I had a media-free weekend. Well, electronic media, at least. I did read the newspaper. One of the nice things thing about the newspaper is that you can skip the stuff you don’t want to read, which is not possible with TV or radio.
As tragic as 9/11 was — and it was — I find all of the commemorations to be too, too much, and that includes the fountains and the Freedom Tower in New York City. In his book, The End of Memory: Remembering Rightly in a Violent World, Miroslav Volf accused Americans of building memorials so that those inanimate monuments could do the remembering for us. When I first heard him speak on that thesis, I was unconvinced. No more. Now I think that he’s totally right.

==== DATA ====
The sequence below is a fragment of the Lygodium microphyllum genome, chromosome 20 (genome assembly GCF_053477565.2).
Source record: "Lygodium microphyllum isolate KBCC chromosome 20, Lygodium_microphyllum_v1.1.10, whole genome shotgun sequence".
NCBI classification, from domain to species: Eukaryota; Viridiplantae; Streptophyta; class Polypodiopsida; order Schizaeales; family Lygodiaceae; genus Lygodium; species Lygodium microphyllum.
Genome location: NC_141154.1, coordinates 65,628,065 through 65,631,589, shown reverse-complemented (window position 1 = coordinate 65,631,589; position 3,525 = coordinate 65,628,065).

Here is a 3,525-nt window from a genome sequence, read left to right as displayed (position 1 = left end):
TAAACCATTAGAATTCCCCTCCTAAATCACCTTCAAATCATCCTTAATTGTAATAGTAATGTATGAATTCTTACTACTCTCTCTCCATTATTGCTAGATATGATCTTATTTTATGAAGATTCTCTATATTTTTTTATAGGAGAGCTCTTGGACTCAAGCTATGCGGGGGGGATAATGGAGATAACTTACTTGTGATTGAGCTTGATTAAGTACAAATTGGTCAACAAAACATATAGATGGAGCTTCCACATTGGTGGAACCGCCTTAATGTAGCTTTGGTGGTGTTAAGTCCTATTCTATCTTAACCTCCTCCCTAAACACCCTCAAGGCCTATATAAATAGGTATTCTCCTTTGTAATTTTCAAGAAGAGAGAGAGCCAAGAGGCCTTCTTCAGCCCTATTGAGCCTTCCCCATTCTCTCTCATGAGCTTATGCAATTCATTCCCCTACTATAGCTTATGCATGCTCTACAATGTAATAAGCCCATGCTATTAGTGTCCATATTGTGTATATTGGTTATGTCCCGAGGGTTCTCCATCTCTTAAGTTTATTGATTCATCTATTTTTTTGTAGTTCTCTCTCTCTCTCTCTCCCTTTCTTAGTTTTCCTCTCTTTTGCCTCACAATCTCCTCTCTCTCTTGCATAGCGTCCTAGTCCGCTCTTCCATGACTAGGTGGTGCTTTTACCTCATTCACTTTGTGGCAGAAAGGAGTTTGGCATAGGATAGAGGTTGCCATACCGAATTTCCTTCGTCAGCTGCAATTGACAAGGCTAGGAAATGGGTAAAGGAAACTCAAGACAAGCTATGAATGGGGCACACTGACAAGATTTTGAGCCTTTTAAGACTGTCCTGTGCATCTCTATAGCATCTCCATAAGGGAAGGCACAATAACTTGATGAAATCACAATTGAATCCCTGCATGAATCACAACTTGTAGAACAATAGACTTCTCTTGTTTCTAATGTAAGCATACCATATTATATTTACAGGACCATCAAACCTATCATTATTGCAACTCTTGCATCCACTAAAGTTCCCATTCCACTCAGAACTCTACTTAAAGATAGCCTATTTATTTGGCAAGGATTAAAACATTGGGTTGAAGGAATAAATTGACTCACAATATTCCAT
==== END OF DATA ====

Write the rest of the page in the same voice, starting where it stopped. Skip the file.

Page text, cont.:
Even as I write this, on the morning of September 12, I’m listening to NPR’s Morning Edition, and what are they talking about? 9/11, of course.
In his weekend column, George Will, with whom I am not predisposed to agree, wrote an excellent column about the difference between this year and the 10-year anniversary of Pearl Harbor, an event which provoked us into a war that cost 50 million lives, 418,000 of which were American. Maybe we need to read that again: 418,000 Americans died in WWII.